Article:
If you have any other questions about it just let me know!

  3. I see nothing on the website BiologyNews.net to suggest that it is a reputable website. First of all, who pays for and runs the site? Nothing on the site discloses that information as far as I can see. Also, I believe you misinterpreted the statement about the smog alert. The article is not claiming that ozone-generating air purifiers are responsible for the air pollution problem in Southern California. It -is- suggesting that people who use this type of air purifier in their homes are at a greater health risk due to ozone exposure. More information is available at the Environmental Protection Agency’s website at: http://www.epa.gov/iaq/pubs/ozonegen.html

    By the way: Just because a gas is colorless does not mean it isn’t harmful, just in case that’s what you’re suggesting. Take chlorine gas, for example. Not only is it colorless, it is deadly poisonous. Thoughts? Comments?

  4. HI, thanks for your comment on health risks, or lack there of, and ozone caused by air purifiers. I am looking for an air purifier for my toddlers room. A very old round heppa filter purifier was given to me and that is what I am using now. I don’t know how to tell when it needs replaced and hopefully there are no negative effects from using it now. I’m sure it needs a new filter and rather than buying one I am looking into a new purifier. Since you seem to be an expert— Do you know if it is only referring to ionic air purifiers? Are neg. ion producing air purifiers the same as ionic air purifiers and do they both release the same amount of ozone? Do other airpurifiers without ionic purification release ozone? Do you happen work with or be related in any way to an air purification company? Thanks for answering my questions, C

  5. Here are the facts. UCI received a $7.5 million dollar grant from the federal government to study air pollution. Ozone is a scapegoat for the real causes of smog, mainly older vehicles and factories that lack modern emissions controls. Hydrocarbons, VOC’s, and nitrous oxides create ozone when sunlight is added to the mix. Ozone is a clear gas. Smog is brown, coincidentally so is vehicle exhaust. It is reported that two out of three big rigs and buses in America are exempt from modern emissions controls. They are the real cause of smog. However, it would cost countless billions of dollars to replace them, so the politicians throw money at researchers like the people at UCI who come up with brilliant articles such as this one blaming ozone producing air purifiers for creating “smog like” conditions. Is this misinformation? Of course. Why? To distract people from the real culprits.

    I have a solution to the smog problem. Require that ALL vehicles and factories have emissions controls within 2 years. Within a year, someone will invent emission control devices for the older engines and factories that now cannot be fit. Why? That’s the way our economy functions. Right now, there is no need for such equipment, those older vehicles and factories are exempt you see. Watch how fast someone invents emission control devices for those older engines if it becomes mandatory! Worse case scenario, it can’t be done and the older engines have to be replaced with modern engines. Either way, the smog problems we have now would go way overnight if we took two thirds of the big rigs and buses off the streets tomorrow.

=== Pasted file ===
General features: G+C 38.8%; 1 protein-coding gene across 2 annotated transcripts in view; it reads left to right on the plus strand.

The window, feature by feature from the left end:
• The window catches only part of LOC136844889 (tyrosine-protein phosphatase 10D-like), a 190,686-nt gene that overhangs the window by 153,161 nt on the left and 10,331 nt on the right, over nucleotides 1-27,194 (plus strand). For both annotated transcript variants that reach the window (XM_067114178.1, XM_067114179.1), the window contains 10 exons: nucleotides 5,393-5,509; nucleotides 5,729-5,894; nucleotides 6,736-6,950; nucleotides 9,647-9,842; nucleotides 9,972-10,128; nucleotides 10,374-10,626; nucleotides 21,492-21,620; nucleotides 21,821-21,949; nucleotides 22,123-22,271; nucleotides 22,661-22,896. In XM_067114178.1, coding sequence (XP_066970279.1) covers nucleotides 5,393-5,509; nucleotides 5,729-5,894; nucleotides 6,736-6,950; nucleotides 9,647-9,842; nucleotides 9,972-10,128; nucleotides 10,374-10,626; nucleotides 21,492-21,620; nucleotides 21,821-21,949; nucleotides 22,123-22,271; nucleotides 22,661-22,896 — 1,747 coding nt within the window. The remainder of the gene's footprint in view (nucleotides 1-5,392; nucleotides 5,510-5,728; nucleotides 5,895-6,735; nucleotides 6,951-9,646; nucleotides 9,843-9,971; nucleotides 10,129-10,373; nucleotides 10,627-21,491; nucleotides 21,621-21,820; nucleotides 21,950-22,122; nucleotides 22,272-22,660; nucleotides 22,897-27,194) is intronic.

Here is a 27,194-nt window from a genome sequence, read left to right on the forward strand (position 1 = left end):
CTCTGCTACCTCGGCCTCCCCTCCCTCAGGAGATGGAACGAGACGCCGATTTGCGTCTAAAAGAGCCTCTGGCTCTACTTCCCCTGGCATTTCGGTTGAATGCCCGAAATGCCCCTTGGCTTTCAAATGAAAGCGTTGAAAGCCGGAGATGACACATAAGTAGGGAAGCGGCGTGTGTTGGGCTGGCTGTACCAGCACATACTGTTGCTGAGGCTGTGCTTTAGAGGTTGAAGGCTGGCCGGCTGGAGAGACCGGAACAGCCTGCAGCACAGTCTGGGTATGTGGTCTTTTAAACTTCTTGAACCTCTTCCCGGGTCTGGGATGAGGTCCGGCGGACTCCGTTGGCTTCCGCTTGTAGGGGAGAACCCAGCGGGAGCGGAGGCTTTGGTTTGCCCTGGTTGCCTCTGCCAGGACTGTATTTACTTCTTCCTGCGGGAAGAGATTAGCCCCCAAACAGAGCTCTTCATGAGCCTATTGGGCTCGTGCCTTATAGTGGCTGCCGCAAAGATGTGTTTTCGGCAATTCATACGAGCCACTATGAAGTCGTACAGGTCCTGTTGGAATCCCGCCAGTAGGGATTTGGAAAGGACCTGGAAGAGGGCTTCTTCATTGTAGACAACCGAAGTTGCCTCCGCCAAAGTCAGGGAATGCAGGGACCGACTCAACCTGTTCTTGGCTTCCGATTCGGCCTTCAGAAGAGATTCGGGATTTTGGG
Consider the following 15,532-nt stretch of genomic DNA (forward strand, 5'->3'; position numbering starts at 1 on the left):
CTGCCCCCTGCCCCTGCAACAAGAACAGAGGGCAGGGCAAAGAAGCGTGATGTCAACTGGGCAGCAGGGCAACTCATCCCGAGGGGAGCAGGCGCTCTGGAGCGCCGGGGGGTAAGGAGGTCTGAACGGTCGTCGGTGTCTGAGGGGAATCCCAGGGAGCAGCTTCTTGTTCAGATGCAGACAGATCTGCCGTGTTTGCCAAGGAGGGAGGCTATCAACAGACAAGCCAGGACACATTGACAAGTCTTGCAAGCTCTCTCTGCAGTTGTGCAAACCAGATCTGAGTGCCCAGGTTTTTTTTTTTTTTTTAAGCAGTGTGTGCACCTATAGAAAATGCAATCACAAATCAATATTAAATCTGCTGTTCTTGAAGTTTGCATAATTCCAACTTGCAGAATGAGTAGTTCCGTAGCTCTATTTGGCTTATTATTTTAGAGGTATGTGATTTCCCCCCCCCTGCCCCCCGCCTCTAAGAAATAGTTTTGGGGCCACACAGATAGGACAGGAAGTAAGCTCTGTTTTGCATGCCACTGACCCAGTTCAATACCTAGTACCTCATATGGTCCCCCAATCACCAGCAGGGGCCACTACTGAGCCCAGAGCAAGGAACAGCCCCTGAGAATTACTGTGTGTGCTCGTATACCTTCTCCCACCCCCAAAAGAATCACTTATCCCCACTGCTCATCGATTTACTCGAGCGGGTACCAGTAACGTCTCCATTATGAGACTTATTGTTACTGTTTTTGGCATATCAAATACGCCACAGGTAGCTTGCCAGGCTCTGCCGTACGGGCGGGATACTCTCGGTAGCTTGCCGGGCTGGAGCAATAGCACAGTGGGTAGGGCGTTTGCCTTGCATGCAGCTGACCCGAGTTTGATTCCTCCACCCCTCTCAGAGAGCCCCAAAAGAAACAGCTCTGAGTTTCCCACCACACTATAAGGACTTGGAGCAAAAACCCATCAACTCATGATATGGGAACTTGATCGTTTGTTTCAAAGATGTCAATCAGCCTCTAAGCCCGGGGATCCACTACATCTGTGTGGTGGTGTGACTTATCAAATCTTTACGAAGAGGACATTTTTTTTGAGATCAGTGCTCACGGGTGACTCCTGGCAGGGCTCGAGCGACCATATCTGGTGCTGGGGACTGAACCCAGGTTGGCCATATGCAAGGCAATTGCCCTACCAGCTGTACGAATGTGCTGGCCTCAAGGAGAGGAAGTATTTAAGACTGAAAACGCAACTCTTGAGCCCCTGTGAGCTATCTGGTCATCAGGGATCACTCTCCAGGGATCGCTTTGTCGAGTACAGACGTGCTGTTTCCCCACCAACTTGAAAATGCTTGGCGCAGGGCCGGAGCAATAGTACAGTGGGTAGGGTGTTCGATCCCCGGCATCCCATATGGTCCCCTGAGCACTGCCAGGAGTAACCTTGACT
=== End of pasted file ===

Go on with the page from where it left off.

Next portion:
I also believe that ozone is being vilified because of it’s medicinal qualities. Look at what BiologyNews.net had to say recently on the subject of medicinal ozone:

    “In fact numerous effective cancer cures have been brought forth over the years, yet they never seem to get to market. This is especially true for ozone therapy, which was started in Germany in 1892, and came to the US in 1898. Since this therapy precedes the formation of the FDA, and happens to be one of the safest therapies on the market, under the law it has a grand fathered approval status. Yet the FDA routinely violates the law by jailing those who perform ozone therapy. Chemically ozone destroys cancer through multiple mechanisms. First of all malignant tumors lack the protective antioxidant enzymes catalase, glutathione peroxides, selenium methionine peroxidase, and superoxide dismutase, which protect healthy cells. When ozone reacts with the lipid membrane of the cells a lipid peroxide is formed. Hydrogen peroxide is also formed by the reaction of ozone with water. These peroxides enter in to all cells. The antioxidant enzymes in the healthy cells break down the peroxides in to water and oxygen. Cancer cells on the other hand cannot break down these peroxides, thus these cells swell up and burst. Secondly the peroxides stimulate white blood cell activity. In fact NK (natural killer) cells use peroxide in the same manner to kill cancer cells. Ozone, being a strong oxidizer, kills cancer microbes, and carcinogens, such as xenoestrogens. As far as safety goes, a study done in Germany followed over 6.5 million doses of ozone given for therapy. There were slightly over 30 adverse reactions reported, mostly due to improper administration. Therefore, no therapy can match effectiveness and safety of ozone for cancer treatment.”

    Ozone a toxic gas, smog? Give me a break.